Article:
BornGuben, (Germany), circa1696
Died Berlin, (Germany), 6 May 1782
Christine Kirch worked mainly in the background and supported her father, her mother, her brother, and later other astronomers at Berlin in calculating calendars and in carrying out astronomical observations. The daughter of the astronomer Gottfried Kirch and his second wife, Maria Kirch , and the sister of the astronomer Christfried Kirch , Christine Kirch was educated in astronomy by her parents. She assisted them in their astronomical observations during her childhood. It is reported that Christine Kirch, as a child, was mainly responsible for taking the time (or measuring time intervals by using a pendulum). When she was older, she was introduced to calendar making. Christine Kirch assisted first her mother and later her brother in calculating various calendars. Until 1740, she did not receive a regular salary for her contributions, but only occasionally small donations from the Berlin Academy of Sciences. After the death of Christfried, the academy had to rely more strongly on Christine Kirch’s help in calculating calendars. She became especially responsible for preparing the calendar for Silesia, the province conquered for Prussia in 1740–1742 by Friedrich the Great. The new, populous province significantly increased the income of the Berlin Academy from the academy monopoly on calendars in Prussia. In 1776, Christine Kirch received the very respectable salary of 400 Thaler from the Academy.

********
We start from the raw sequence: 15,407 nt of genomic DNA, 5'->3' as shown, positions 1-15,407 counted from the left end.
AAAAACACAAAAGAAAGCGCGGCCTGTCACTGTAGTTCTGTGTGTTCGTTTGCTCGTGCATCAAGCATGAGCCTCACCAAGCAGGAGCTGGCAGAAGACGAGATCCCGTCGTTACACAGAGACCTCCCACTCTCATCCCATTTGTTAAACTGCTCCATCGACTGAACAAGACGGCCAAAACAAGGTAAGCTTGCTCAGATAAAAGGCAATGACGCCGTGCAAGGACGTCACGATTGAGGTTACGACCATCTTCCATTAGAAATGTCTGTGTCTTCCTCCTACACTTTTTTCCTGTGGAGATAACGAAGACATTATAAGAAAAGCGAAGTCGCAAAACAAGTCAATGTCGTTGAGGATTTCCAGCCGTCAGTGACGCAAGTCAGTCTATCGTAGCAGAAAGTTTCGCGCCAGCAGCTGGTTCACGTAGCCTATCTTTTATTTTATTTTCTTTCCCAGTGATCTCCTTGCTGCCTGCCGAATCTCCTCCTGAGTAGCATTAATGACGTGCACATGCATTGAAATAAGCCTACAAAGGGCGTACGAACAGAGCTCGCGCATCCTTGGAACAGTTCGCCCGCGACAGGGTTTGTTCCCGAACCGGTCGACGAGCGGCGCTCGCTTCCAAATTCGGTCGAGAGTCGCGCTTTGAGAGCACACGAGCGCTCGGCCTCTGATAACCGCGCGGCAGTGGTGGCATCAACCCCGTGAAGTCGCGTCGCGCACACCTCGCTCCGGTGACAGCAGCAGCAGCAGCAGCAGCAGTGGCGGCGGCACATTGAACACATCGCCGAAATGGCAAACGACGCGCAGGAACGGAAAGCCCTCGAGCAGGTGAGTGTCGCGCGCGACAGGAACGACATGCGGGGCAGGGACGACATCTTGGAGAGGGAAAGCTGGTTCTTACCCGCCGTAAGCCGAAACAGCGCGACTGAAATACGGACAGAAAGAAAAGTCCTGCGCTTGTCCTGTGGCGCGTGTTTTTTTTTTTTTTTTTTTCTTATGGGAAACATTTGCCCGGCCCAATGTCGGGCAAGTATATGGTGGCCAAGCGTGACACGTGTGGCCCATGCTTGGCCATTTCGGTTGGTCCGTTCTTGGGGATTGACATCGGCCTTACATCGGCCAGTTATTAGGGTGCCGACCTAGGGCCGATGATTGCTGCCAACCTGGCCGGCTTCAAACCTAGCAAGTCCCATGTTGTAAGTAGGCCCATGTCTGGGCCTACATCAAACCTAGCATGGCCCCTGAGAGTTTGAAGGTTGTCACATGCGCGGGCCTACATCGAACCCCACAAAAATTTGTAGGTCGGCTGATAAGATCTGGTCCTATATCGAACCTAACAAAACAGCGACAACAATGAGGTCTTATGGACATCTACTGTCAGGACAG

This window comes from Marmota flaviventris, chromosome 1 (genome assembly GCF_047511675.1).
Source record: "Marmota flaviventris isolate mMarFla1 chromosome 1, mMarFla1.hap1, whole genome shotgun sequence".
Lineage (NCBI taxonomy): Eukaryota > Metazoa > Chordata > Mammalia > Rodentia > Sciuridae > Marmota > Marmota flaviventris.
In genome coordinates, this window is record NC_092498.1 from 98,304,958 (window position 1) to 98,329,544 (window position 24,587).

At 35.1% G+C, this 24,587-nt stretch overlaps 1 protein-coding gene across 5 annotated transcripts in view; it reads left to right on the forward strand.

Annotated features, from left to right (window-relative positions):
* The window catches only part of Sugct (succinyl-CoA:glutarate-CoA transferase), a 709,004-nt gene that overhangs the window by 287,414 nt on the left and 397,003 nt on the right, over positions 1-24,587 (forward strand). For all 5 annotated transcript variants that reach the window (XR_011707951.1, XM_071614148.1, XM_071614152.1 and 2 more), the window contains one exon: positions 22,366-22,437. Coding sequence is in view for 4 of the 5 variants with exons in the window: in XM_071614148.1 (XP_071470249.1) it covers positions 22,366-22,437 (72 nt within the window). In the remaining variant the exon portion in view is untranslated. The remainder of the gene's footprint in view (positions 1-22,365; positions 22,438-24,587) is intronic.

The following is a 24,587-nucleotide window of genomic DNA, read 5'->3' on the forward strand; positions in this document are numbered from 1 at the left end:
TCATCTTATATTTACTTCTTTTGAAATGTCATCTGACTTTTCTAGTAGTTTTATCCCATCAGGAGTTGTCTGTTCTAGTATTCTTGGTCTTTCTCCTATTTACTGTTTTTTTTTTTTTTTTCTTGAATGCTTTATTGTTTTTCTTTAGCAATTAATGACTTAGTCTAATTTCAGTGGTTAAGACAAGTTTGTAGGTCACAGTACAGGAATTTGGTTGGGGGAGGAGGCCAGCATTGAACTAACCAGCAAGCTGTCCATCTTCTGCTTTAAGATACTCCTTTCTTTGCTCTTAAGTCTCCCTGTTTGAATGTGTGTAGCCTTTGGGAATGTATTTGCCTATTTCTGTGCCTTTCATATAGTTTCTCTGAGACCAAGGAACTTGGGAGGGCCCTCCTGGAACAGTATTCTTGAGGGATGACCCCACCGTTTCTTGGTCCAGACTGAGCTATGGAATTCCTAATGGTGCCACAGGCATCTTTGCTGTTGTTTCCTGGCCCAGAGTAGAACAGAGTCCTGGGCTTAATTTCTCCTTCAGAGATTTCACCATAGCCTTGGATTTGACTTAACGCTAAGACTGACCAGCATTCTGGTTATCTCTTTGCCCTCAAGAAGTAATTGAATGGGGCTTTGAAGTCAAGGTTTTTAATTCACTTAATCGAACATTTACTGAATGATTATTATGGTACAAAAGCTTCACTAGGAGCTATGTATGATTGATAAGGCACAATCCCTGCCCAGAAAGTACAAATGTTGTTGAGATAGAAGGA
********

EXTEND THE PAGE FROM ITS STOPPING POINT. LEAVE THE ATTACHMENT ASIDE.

Christine Kirch continued her esteemed calendar work up to her old age. When she was 77 years old, the academy put her into a status that we would nowadays describe as “emeritus”: she continued to receive her salary but no longer had an obligation to work. Instead, she was to introduce the new Berlin astronomer Johann Bode to calendar making. Her contacts with Bode were quite friendly, and were probably strongly enhanced by the fact that in 1774 Bode married a grandniece of Christine Kirch. After the death of his first wife in 1782, Bode even married in 1783 another grandniece of Christine Kirch (the older sister of his first wife).
In a letter to Christine Kirch, the academy expressed explicitly its official thanks for her work on calendars. She died as a very respected person.
The youngest sister of Christine Kirch, Margaretha Kirch, was also active in astronomy, but we know only very few details about her life. She was seven when her father died. Later, she observed comets, especially the comet 1743 C1, which was discovered by Augustin Grischow in Berlin on 10 February 1743.